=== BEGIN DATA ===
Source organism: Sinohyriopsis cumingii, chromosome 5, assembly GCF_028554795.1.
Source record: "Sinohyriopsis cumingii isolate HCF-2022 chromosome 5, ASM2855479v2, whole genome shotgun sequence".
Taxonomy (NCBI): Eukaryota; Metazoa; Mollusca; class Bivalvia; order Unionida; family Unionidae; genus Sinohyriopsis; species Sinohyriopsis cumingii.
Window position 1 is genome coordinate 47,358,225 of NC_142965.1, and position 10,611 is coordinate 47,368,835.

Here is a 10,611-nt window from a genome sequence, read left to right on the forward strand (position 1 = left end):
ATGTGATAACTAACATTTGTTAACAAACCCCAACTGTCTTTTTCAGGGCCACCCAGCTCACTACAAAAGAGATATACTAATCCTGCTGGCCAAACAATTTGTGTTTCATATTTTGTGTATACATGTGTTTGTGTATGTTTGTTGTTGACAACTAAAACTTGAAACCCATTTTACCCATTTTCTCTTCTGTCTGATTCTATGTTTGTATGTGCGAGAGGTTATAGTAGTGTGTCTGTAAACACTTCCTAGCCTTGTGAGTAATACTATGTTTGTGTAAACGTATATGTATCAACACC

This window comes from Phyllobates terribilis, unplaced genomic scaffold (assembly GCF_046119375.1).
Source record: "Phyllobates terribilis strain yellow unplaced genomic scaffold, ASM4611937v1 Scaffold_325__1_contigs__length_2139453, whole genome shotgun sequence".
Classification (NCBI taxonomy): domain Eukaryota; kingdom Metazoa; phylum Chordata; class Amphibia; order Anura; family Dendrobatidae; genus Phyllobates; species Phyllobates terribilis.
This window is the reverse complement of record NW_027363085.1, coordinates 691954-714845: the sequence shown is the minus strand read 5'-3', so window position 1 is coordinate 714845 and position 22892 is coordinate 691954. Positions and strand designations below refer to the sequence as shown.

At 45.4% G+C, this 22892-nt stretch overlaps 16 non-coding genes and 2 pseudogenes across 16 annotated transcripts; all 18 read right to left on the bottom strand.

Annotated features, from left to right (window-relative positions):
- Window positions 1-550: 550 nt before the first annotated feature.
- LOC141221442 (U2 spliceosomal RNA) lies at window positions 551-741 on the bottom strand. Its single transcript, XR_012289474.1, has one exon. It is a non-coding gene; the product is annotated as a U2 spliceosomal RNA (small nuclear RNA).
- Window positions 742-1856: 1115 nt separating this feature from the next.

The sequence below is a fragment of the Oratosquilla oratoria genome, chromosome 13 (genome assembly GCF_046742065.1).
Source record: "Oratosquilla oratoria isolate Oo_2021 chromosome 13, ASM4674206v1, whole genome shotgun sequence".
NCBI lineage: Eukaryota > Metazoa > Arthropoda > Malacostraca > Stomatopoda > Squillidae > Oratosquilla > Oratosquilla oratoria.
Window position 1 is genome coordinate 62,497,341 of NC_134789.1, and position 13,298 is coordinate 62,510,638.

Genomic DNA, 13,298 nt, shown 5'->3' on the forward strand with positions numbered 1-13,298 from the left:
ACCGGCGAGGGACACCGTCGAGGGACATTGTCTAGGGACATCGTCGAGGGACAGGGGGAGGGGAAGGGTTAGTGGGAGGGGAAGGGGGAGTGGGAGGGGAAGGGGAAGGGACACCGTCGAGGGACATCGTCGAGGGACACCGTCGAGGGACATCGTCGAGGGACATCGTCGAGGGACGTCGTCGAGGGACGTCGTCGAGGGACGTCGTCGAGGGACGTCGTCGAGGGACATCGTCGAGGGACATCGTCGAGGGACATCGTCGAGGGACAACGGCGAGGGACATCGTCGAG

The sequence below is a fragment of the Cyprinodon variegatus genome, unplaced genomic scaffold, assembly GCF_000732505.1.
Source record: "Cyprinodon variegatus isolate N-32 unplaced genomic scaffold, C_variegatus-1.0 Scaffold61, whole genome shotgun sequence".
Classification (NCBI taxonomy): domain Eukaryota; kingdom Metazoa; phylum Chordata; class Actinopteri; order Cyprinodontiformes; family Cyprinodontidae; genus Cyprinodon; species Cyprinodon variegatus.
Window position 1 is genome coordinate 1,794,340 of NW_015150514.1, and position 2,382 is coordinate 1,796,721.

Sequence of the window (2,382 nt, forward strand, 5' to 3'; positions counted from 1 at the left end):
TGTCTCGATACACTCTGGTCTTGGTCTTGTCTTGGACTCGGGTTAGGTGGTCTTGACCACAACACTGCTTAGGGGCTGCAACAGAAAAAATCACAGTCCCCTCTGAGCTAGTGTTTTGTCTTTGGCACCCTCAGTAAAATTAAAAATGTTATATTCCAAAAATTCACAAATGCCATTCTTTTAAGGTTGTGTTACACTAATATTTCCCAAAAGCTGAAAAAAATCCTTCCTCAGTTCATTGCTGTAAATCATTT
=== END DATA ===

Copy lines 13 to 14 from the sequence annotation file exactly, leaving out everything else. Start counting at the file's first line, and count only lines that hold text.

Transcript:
- Window positions 1-550: 550 nt before the first annotated feature.
- LOC141221442 (U2 spliceosomal RNA) lies at window positions 551-741 on the bottom strand. Its single transcript, XR_012289474.1, has one exon. It is a non-coding gene; the product is annotated as a U2 spliceosomal RNA (small nuclear RNA).